Monday, September 26, 2016

The Strange Effect Of Mercury To Wetland Birds

August 5, 2016 by · Leave a Comment 

The Strange effect of mercury to wetland birds, such as White Ibis, is that they turn homosexual. It is because of the higher doses resulting in males being more likely to pair with males.

Wetland habitats, like the Florida Everglades, are home to white ibises. They are vulnerable to mercury contamination. Bacteria that live in the thick, oxygen-free sludge chemically alter the mercury, and turning it into its most toxic form, which is methylated mercury.

This chemical can act as a sort of biological impostor that mimic hormones that act as the body’s natural chemical signals. Some of these are involved in reproductive behavior.Bacteria that live in the thick, oxygen-free sludge chemically alter the mercury, and turning it into its most toxic form, which is methylated mercury. This chemical can act as a sort of biological impostor that mimic hormones that act as the body’s natural chemical signals. Some of these are involved in reproductive behavior.

Scientists in Florida and Sri Lanka studied the effect of mercury in the birds’ diet. Their goal is to find out why it reduced the ibises’ breeding.

The study shows that wetland birds are particularly badly affected by it. Although the scientists already knew that eating mercury-contaminated food could affect an animal’s development, they were surprised by the strange results of this experiment.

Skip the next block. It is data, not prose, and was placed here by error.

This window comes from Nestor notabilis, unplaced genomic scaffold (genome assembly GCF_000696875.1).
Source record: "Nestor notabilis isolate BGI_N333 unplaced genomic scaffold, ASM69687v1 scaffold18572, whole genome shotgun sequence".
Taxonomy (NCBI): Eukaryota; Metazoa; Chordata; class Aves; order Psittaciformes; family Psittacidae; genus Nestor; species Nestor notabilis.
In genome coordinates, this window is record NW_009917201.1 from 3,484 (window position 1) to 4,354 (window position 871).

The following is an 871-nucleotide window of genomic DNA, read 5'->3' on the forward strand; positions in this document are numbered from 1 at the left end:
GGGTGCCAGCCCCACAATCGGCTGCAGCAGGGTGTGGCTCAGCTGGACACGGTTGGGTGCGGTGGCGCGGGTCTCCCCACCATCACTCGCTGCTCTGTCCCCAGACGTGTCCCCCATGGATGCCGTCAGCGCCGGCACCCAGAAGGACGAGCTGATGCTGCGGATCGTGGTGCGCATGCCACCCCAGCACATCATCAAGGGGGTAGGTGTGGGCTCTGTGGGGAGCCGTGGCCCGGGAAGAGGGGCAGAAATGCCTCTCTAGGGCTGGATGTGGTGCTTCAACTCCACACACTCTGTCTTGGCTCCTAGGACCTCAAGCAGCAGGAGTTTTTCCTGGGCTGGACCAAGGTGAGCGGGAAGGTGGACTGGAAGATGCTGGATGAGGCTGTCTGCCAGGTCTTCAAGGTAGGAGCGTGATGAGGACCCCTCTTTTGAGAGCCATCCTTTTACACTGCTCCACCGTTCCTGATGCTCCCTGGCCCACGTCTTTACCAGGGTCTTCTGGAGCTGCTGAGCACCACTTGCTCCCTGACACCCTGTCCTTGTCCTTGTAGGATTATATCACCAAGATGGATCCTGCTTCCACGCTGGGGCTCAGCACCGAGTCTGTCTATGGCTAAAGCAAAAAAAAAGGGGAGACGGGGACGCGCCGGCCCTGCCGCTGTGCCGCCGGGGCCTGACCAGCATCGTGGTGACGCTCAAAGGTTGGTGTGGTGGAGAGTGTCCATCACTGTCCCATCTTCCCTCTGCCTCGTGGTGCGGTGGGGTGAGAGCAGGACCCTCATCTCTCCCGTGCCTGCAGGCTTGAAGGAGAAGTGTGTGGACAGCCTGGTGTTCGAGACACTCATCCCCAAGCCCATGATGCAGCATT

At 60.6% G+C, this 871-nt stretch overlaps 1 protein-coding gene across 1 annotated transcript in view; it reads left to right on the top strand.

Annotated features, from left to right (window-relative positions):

Dr. Peter Frederick from the University of Florida explained, “We knew mercury could depress their testosterone (male sex hormone) levels, but we didn’t expect this kind of result.” He added that the study also shows that mercury could dramatically reduce the breeding rates of birds and possibly of other wildlife.

Dr. Frederick’s team gave white ibises food pellets that contained concentrations of mercury equivalent to those measured in the shrimp and crayfish that make up the birds’ wetland diet. The higher the dose of mercury in their food pellets, the more likely a male bird was to pair with another male.

For the fact that mercury is known to disrupt hormonal signaling, it could have a direct impact on the sexual behavior. Furthermore, they have observed that males with higher mercury doses performed far fewer courtship displays; as a result, they were more likely to be ignored by females.

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